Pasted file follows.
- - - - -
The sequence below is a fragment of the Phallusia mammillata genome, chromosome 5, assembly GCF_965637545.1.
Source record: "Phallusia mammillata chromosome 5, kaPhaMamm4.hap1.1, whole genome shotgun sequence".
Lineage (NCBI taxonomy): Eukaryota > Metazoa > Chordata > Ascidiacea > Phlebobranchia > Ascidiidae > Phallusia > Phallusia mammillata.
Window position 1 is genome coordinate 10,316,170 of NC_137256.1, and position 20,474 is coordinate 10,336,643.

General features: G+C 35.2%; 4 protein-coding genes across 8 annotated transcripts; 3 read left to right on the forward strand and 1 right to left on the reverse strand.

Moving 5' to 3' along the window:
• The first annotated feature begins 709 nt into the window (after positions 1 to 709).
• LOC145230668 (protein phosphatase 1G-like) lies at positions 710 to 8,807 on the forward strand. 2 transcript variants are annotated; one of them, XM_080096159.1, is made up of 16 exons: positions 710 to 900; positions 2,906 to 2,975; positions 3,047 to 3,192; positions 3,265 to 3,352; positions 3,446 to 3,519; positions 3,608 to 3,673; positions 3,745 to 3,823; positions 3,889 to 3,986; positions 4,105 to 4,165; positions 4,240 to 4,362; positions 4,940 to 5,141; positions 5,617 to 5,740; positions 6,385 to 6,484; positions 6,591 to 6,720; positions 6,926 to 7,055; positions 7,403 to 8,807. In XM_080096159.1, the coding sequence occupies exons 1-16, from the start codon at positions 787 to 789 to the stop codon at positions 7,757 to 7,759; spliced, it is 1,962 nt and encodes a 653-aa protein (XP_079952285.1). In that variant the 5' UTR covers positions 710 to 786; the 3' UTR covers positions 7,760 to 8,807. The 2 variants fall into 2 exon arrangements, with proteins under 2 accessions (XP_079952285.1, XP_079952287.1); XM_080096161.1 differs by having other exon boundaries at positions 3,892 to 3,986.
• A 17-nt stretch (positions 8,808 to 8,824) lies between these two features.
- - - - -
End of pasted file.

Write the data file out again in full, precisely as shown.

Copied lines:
The sequence below is a fragment of the Phallusia mammillata genome, chromosome 5, assembly GCF_965637545.1.
Source record: "Phallusia mammillata chromosome 5, kaPhaMamm4.hap1.1, whole genome shotgun sequence".
Lineage (NCBI taxonomy): Eukaryota > Metazoa > Chordata > Ascidiacea > Phlebobranchia > Ascidiidae > Phallusia > Phallusia mammillata.
Window position 1 is genome coordinate 10,316,170 of NC_137256.1, and position 20,474 is coordinate 10,336,643.

General features: G+C 35.2%; 4 protein-coding genes across 8 annotated transcripts; 3 read left to right on the forward strand and 1 right to left on the reverse strand.

Moving 5' to 3' along the window:
• The first annotated feature begins 709 nt into the window (after positions 1 to 709).
• LOC145230668 (protein phosphatase 1G-like) lies at positions 710 to 8,807 on the forward strand. 2 transcript variants are annotated; one of them, XM_080096159.1, is made up of 16 exons: positions 710 to 900; positions 2,906 to 2,975; positions 3,047 to 3,192; positions 3,265 to 3,352; positions 3,446 to 3,519; positions 3,608 to 3,673; positions 3,745 to 3,823; positions 3,889 to 3,986; positions 4,105 to 4,165; positions 4,240 to 4,362; positions 4,940 to 5,141; positions 5,617 to 5,740; positions 6,385 to 6,484; positions 6,591 to 6,720; positions 6,926 to 7,055; positions 7,403 to 8,807. In XM_080096159.1, the coding sequence occupies exons 1-16, from the start codon at positions 787 to 789 to the stop codon at positions 7,757 to 7,759; spliced, it is 1,962 nt and encodes a 653-aa protein (XP_079952285.1). In that variant the 5' UTR covers positions 710 to 786; the 3' UTR covers positions 7,760 to 8,807. The 2 variants fall into 2 exon arrangements, with proteins under 2 accessions (XP_079952285.1, XP_079952287.1); XM_080096161.1 differs by having other exon boundaries at positions 3,892 to 3,986.
• A 17-nt stretch (positions 8,808 to 8,824) lies between these two features.